Eating Sarah Sundin's great plum jam, I am carried back many years to a manse kitchen in central Illinois. My dad, a gregarious small town Presbyterian preacher, was a thrifty man who couldnl't resist a bargain. Often in his daily travels around the rural roads surrounding town, he would stop for a visit with various church members, and sometimes purchase fruit on the verge of overripeness, that could be 'put up' as jams or preserves. The prices were exceptionally good on Saturday afternoons, when the fruit wouldn't keep until after Sunday. (It was in the days when business wasn't conducted on Sunday, nor the work to preserve the fruit.)
One Saturday afternoon he came into the kitchen beaming with pride at his latest acquisition - a huge basket of 'on the verge' damson plums. I'm sure my mother's heart dropped when she recognized the work necessary to salvage the fruit, but trouper that she was, she donned a long white apron and swathed her hair in one of Daddy's big white hankerchiefs, and attacked the pile of soft plums. Hours later, after sterilizing and filling the glass jars with the product of her labor, the kitchen table boasted many jars of beautiful red jam, still hot from the processing.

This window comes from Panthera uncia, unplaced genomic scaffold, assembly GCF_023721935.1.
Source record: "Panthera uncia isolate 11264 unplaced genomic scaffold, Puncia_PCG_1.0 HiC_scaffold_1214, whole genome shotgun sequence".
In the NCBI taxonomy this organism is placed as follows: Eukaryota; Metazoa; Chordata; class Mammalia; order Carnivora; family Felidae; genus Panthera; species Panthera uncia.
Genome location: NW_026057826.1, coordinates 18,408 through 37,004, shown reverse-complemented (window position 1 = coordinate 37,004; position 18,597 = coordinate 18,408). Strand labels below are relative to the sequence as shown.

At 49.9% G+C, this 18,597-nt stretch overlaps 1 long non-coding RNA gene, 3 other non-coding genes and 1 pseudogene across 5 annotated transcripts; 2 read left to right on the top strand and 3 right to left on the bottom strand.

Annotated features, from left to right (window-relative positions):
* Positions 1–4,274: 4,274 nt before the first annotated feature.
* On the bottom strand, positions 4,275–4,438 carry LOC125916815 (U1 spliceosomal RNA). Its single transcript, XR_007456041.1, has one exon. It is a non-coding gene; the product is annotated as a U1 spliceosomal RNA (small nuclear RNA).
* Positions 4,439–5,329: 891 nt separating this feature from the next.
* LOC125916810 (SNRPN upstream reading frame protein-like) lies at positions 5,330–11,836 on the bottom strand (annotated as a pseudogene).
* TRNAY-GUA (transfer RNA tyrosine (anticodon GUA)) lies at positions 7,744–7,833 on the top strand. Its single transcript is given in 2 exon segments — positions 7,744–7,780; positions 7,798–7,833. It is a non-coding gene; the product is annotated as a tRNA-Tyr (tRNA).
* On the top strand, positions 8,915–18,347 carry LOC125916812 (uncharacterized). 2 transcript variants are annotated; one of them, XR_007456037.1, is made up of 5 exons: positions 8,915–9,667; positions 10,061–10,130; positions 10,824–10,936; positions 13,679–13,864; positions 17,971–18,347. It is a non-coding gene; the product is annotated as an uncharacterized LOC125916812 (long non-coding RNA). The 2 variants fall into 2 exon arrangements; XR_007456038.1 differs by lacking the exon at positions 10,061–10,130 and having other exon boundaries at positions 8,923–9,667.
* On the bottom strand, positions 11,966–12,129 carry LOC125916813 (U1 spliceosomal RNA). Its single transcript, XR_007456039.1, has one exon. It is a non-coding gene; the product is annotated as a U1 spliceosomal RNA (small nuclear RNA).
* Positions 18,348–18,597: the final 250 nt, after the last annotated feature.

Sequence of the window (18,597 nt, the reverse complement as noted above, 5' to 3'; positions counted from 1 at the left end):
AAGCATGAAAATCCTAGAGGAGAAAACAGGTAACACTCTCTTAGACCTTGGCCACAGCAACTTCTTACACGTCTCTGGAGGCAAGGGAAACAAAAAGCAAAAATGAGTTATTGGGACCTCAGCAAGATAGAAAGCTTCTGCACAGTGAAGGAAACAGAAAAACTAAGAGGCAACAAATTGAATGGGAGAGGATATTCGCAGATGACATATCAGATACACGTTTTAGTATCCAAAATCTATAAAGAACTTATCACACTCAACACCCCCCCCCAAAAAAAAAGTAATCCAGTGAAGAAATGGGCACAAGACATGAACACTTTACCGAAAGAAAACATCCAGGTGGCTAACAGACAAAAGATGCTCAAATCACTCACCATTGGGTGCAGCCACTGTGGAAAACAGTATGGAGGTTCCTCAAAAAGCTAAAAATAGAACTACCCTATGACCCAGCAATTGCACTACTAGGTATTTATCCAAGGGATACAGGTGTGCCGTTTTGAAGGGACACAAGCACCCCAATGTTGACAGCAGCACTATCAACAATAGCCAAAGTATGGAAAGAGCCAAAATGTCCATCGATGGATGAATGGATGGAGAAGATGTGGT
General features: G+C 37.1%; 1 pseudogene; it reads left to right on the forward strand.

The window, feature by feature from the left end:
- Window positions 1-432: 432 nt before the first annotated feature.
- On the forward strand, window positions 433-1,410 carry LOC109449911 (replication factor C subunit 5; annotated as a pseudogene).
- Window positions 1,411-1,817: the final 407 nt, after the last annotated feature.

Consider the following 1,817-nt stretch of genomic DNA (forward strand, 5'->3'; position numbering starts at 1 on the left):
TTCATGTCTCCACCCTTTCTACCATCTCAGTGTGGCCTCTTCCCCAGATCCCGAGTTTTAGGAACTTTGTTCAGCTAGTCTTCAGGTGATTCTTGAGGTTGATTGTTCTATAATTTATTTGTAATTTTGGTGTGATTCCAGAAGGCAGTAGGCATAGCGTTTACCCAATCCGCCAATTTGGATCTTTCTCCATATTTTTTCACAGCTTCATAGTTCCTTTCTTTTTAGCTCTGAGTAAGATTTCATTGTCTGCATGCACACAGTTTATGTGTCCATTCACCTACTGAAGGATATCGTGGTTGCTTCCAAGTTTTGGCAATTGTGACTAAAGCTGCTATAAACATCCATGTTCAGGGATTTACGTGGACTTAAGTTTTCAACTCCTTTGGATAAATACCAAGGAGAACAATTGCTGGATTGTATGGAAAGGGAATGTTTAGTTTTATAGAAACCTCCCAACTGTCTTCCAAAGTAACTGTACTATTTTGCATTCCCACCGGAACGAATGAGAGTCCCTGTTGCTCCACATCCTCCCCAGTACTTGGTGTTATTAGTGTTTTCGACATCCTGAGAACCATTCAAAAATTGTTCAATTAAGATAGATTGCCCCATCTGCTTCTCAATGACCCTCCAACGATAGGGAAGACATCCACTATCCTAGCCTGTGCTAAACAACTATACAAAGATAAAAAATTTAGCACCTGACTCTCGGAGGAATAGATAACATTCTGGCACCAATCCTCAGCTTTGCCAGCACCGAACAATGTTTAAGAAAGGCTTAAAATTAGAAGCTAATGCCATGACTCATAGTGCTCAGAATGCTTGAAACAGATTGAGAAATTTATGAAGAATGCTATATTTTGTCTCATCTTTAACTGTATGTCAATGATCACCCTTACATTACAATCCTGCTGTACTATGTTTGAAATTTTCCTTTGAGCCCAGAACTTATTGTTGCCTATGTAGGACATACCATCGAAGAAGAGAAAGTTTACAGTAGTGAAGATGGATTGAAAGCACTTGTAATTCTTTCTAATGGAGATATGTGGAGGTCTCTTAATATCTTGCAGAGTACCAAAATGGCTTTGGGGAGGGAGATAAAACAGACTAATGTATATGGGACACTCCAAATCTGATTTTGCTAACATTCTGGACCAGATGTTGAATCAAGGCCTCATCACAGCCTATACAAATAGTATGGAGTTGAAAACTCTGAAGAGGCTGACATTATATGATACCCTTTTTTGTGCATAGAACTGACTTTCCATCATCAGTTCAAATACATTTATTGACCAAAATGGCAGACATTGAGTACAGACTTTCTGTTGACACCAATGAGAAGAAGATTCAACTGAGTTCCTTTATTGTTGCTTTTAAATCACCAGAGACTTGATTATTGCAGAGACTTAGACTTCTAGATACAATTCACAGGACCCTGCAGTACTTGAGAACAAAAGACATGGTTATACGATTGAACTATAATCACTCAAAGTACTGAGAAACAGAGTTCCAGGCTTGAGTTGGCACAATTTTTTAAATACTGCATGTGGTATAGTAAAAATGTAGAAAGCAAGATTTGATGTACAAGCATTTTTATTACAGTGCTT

Here's where the story gets sticky. (Forgive me.) I don't know how much later it happened. Much of the story remains live, although not enhanced, from the retelling. Suddenly there began a series of loud pops emanating from the kitchen. One...two...three-four-five... Investigation revealed kitchen walls and ceiling newly redecorated with bright red polka dots dribbling down the walls. Some had even reached the hallway of the back staircase. Something had gone wrong in the sealing procedure.
I never heard my gentle, soft-spoken mother ever utter anything that even slightly resembled
a curse word, but her famous last words on that Saturday night:
"Oh, those damson plums!"
(I don't think my dad brought home much Saturday night work after that.)